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From: Jan Langer (jan_at_[hidden])
Date: 2003-10-16 13:13:01

Deane Yang wrote:
>> The library has to make some choice about the internal way it
>> represents the exponents, and the users just have to follow whatever
>> convention the library has.
>> The concern is if a user stuffs dimensions into the n-tuple that do
>> not have the same semantics the library expects (e.g. multiplication
>> of two numbers does not result in the exponents in their n-tuples
>> being added). If the library is hard coded to do conversion as if the
>> n-tuple contained physical dimensions, the library may incorrectly
>> compute types for arithmetic expressions.
> I'm sorry if I confused people. I never meant to say that the user
> should be able to specify the semantics of the exponents. I only meant
> that the user should be able to define the fundamental dimensions/units
> to be used (so, not necessarily mass, length, and time). As far as I
> know, you always want to add the exponents when you multiply two
> quantities. I even think that this is a mathematical fact and therefore
> should be hardwired (just as 2+2 = 4 is hardwired).

if everyone would agree on that it would make many things easier. but
what about the gasoline example:
        you have two types of gasoline and you cant mix (add) them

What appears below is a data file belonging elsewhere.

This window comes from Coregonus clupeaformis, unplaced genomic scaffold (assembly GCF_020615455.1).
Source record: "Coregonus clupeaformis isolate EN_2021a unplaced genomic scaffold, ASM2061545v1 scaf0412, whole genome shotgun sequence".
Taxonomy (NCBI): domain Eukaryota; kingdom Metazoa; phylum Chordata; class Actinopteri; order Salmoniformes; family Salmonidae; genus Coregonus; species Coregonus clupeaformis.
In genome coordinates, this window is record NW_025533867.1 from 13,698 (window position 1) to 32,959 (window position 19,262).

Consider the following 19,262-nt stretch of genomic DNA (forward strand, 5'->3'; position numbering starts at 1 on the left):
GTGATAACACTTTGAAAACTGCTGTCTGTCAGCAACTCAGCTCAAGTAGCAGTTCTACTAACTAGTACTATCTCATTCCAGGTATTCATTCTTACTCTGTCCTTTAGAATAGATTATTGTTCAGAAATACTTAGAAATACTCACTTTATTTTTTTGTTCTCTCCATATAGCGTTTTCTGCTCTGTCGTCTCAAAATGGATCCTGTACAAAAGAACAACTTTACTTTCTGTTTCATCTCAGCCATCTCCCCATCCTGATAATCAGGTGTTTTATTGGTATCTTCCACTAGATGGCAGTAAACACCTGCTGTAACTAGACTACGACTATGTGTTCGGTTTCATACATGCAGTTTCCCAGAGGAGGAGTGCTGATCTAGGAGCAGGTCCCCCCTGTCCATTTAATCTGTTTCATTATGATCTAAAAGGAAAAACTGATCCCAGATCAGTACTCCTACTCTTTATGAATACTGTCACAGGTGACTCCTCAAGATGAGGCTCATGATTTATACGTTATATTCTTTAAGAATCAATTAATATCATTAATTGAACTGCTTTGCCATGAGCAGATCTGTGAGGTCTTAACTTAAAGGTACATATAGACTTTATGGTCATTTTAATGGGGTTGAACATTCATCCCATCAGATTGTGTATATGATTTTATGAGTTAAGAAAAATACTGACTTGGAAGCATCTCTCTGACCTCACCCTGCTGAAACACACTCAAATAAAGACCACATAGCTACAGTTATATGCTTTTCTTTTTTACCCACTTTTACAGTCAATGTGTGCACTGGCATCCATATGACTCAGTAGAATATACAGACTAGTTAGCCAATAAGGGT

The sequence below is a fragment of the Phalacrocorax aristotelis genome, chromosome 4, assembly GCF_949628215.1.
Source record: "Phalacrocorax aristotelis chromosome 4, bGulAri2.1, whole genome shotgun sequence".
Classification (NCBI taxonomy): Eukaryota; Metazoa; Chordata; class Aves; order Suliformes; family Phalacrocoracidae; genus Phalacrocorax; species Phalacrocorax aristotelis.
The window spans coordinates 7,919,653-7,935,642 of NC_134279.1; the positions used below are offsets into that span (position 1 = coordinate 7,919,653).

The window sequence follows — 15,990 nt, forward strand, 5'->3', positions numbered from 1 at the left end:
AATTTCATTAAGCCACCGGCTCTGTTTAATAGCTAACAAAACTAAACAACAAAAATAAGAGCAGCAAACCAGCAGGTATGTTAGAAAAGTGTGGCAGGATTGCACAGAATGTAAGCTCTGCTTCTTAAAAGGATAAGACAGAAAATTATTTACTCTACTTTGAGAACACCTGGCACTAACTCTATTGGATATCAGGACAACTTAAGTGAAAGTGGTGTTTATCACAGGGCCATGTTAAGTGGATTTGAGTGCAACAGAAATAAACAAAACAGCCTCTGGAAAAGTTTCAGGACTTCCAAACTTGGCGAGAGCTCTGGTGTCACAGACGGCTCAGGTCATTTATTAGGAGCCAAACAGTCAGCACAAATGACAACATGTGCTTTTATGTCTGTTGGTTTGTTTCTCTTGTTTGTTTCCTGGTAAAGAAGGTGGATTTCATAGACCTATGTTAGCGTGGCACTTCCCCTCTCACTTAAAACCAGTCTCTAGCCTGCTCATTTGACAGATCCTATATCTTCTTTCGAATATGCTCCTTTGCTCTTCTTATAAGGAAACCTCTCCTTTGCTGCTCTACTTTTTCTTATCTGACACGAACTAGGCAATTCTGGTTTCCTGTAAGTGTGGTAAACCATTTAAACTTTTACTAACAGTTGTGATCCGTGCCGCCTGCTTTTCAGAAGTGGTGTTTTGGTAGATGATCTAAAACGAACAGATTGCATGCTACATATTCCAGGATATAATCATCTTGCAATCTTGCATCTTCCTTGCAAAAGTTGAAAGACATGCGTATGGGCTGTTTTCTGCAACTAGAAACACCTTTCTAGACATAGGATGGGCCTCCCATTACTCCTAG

basically they represent the same physical unit (volume)

two things can be done:
1 - they can either be just used as one unit
2 - two different units for each of them

i think 2 is the right way and any conversion must be allowed explicitly
by the user like:

typedef list_c <int, 1, 0>::type gasA;
typedef list_c <int, 0, 1>::type gasB;

// m^3 as base quantity
quantity <double, gasA> const gallon_gasA (0.00378);
quantity <double, gasB> const gallon_gasB (0.00378);
quantity <double, gasA>
tank = 2 * gallon_gasA + 3 * gallon_gasB; // error

quantity <double, gasA>
tank = mix_gas (2 * gallon_gasA, 3 * gallon_gasB); // sometimes error

> But I do think it worthwhile to allow rational exponents (but NOT
> arbitrary precision). I'd like someone to show me a real example
> where the exponent had a numerator or denominator other than 1, 2, 3, or
> 4. (Even 4 is, for me, a stretch)

do you mean to prohibit denominators above 4? what is the problem with a
compile time rational number library (like david richardson posted) and
whoever needs a unit system can provide his own type for the exponents.
(at least if it is addable and subtractable)


jan langer ... jan_at_[hidden]
"pi ist genau drei"

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